World's Largest Pension Fund Seeks Information on Bitcoin Under Portfolio Diversification Plan

Japan's state pension fund, GPIF, is seeking information about bitcoin as part of a broader strategy initiated in response to significant economic and societal changes and technological advancements.

AccessTimeIconMar 19, 2024 at 8:45 a.m. UTC
Updated Mar 19, 2024 at 8:53 a.m. UTC
  • Japan's state pension fund to explore bitcoin as a potential portfolio diversification tool.
  • The plan, however, does not promise a foray into bitcoin.
  • Meme Coin Liquidity Hits Record High
    00:46
    Meme Coin Liquidity Hits Record High
  • How Ledger Stax Plans to Make Self-Custody More Mainstream
    16:42
    How Ledger Stax Plans to Make Self-Custody More Mainstream
  • Why Dogecoin Is a 'Weird' Investment
    16:39
    Why Dogecoin Is a 'Weird' Investment
  • AI Tokens Surge as Nvidia Becomes World’s Most Valuable Company
    00:47
    AI Tokens Surge as Nvidia Becomes World’s Most Valuable Company
  • Japan's state pension fund, the world's largest, is seeking information on bitcoin (BTC) as it considers options for portfolio diversification in response to changes in society, the economy and technology.

    The Government Pension Investment Fund (GPIF), which has $1.4 trillion in assets under management, requested data on potential investment diversification tools such as bitcoin and precious metals like gold, which the company considers illiquid and does not currently hold, it said Tuesday.

    For the time being, GPIF invests in domestic bonds, domestic stocks, foreign bonds, foreign stocks, private equity, real estate and infrastructure. While the pension fund is seeking information about bitcoin, there's no guarantee it will choose to invest in the world's largest cryptocurrency once the evaluation is completed.

    The fund is seeking basic information, including academic studies, analytical tools and indexes "including investment examples, investment philosophy, how to incorporate into the portfolio of pension funds," it said.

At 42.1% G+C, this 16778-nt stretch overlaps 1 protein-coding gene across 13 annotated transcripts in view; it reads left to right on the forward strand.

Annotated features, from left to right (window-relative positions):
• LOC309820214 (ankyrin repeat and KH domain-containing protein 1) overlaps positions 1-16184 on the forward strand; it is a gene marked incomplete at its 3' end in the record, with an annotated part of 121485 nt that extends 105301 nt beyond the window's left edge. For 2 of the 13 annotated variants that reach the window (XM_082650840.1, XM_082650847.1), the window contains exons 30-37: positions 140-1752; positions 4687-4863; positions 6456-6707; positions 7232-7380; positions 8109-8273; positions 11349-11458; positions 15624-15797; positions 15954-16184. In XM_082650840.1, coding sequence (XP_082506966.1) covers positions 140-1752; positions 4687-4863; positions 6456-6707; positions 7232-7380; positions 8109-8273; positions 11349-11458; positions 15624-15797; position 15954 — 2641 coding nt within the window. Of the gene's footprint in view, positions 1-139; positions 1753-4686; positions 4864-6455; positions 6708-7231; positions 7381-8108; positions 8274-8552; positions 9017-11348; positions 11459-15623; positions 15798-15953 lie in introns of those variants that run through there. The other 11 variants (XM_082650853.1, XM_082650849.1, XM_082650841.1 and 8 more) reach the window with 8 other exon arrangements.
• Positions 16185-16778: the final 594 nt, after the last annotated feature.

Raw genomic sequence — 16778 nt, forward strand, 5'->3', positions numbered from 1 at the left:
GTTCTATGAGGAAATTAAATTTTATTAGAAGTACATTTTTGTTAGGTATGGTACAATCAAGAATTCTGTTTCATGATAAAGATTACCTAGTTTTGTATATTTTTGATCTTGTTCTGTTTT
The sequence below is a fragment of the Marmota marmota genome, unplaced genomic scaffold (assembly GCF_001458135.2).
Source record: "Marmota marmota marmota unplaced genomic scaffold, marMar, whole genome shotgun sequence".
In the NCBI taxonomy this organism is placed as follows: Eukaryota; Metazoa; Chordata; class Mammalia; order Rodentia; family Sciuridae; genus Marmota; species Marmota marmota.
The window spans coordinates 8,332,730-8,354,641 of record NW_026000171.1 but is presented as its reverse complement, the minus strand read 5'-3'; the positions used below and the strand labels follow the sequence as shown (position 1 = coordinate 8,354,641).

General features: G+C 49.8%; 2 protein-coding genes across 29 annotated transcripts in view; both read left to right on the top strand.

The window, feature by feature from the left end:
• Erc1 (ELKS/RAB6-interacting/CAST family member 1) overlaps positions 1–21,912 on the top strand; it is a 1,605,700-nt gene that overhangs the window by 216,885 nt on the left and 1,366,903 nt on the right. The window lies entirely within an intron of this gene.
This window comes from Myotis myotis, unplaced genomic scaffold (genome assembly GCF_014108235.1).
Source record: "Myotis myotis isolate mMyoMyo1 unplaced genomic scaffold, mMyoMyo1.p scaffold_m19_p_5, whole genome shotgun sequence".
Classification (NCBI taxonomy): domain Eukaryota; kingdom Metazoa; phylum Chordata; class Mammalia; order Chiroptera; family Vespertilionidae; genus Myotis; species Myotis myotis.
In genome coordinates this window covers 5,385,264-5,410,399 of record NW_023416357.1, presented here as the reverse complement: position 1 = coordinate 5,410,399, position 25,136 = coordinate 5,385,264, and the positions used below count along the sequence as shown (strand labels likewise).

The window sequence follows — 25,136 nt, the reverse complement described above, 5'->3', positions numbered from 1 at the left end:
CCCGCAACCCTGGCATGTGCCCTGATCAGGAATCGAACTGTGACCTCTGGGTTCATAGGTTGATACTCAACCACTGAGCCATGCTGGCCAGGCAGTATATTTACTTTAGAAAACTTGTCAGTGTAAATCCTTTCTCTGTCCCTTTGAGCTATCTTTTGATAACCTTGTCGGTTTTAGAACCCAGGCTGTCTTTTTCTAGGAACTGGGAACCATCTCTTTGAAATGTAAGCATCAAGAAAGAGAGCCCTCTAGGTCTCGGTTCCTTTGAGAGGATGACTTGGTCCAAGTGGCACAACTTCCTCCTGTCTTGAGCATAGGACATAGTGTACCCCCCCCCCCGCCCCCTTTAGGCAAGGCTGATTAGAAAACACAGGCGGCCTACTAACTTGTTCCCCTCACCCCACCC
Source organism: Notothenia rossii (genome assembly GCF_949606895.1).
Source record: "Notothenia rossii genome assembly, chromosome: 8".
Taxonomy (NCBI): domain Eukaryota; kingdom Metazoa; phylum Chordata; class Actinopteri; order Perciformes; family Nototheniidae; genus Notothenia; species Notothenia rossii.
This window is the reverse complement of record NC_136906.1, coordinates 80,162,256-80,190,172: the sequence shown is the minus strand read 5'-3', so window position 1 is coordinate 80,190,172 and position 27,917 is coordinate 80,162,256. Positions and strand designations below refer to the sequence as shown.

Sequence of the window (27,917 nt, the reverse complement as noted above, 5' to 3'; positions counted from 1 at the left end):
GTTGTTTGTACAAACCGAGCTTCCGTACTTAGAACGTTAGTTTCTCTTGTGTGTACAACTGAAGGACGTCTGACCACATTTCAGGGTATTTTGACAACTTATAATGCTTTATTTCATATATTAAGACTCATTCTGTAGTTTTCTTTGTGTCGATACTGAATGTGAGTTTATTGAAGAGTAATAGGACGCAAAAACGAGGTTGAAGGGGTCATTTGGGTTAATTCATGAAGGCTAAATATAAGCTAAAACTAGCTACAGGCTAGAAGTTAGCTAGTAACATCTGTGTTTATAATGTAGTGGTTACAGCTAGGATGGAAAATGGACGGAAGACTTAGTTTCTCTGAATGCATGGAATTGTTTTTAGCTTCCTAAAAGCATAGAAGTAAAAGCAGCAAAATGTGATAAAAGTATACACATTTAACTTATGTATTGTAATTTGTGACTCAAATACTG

Some pension funds, like the Houston Firefighters pension fund and South Korea's National Pension Service, already invest in bitcoin and crypto-related assets. Crypto proponents have long hailed bitcoin as an ideal investment for pension funds, citing a low correlation with traditional assets. The cryptocurrency, however, has tended to move in lockstep with technology stocks over the years.

    The announcement comes weeks after the Japanese cabinet signed a bill allowing venture capital firms and investment funds to hold crypto assets. The bill has yet to be passed by parliament.

    Edited by Sheldon Reback.

    Disclosure

    Please note that our privacy policy, terms of use, cookies, and do not sell my personal information has been updated.

    CoinDesk is an award-winning media outlet that covers the cryptocurrency industry. Its journalists abide by a strict set of editorial policies. In November 2023, CoinDesk was acquired by the Bullish group, owner of Bullish, a regulated, digital assets exchange. The Bullish group is majority-owned by Block.one; both companies have interests in a variety of blockchain and digital asset businesses and significant holdings of digital assets, including bitcoin. CoinDesk operates as an independent subsidiary with an editorial committee to protect journalistic independence. CoinDesk employees, including journalists, may receive options in the Bullish group as part of their compensation.

    Omkar Godbole

    Omkar Godbole is a Co-Managing Editor on CoinDesk's Markets team.